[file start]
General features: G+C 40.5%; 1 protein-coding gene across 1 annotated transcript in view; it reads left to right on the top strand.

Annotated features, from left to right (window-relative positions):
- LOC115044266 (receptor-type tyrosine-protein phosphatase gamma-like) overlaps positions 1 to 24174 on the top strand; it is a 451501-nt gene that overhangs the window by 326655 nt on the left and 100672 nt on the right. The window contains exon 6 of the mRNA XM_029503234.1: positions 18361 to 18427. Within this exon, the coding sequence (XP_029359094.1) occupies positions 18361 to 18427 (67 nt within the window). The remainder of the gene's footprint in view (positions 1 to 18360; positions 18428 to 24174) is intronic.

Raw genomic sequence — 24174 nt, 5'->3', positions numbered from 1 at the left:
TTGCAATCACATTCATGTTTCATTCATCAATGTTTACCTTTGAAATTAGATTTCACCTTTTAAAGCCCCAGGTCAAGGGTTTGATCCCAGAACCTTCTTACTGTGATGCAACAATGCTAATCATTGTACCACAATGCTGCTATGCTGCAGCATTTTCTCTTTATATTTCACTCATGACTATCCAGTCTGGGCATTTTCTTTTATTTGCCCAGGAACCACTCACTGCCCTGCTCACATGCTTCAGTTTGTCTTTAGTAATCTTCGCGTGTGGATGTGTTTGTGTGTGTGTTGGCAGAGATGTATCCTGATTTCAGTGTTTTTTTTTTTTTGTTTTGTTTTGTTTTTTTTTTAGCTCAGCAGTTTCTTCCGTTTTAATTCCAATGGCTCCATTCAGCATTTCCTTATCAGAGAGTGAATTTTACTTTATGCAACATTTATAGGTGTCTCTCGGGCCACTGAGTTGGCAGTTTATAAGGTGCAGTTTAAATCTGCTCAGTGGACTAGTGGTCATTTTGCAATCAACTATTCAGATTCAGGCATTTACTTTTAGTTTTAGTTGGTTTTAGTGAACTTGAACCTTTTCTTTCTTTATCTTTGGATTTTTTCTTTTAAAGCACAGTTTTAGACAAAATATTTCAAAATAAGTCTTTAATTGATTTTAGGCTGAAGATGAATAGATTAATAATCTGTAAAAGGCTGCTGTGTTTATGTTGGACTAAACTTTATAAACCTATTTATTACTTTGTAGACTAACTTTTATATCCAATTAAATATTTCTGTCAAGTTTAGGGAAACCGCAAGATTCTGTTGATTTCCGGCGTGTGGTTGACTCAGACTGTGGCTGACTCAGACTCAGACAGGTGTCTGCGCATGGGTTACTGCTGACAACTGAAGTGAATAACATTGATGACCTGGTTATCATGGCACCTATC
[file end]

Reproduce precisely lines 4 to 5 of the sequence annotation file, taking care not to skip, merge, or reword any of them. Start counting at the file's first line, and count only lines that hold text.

Raw genomic sequence — 24174 nt, 5'->3', positions numbered from 1 at the left:
TTGCAATCACATTCATGTTTCATTCATCAATGTTTACCTTTGAAATTAGATTTCACCTTTTAAAGCCCCAGGTCAAGGGTTTGATCCCAGAACCTTCTTACTGTGATGCAACAATGCTAATCATTGTACCACAATGCTGCTATGCTGCAGCATTTTCTCTTTATATTTCACTCATGACTATCCAGTCTGGGCATTTTCTTTTATTTGCCCAGGAACCACTCACTGCCCTGCTCACATGCTTCAGTTTGTCTTTAGTAATCTTCGCGTGTGGATGTGTTTGTGTGTGTGTTGGCAGAGATGTATCCTGATTTCAGTGTTTTTTTTTTTTTGTTTTGTTTTGTTTTTTTTTTAGCTCAGCAGTTTCTTCCGTTTTAATTCCAATGGCTCCATTCAGCATTTCCTTATCAGAGAGTGAATTTTACTTTATGCAACATTTATAGGTGTCTCTCGGGCCACTGAGTTGGCAGTTTATAAGGTGCAGTTTAAATCTGCTCAGTGGACTAGTGGTCATTTTGCAATCAACTATTCAGATTCAGGCATTTACTTTTAGTTTTAGTTGGTTTTAGTGAACTTGAACCTTTTCTTTCTTTATCTTTGGATTTTTTCTTTTAAAGCACAGTTTTAGACAAAATATTTCAAAATAAGTCTTTAATTGATTTTAGGCTGAAGATGAATAGATTAATAATCTGTAAAAGGCTGCTGTGTTTATGTTGGACTAAACTTTATAAACCTATTTATTACTTTGTAGACTAACTTTTATATCCAATTAAATATTTCTGTCAAGTTTAGGGAAACCGCAAGATTCTGTTGATTTCCGGCGTGTGGTTGACTCAGACTGTGGCTGACTCAGACTCAGACAGGTGTCTGCGCATGGGTTACTGCTGACAACTGAAGTGAATAACATTGATGACCTGGTTATCATGGCACCTATC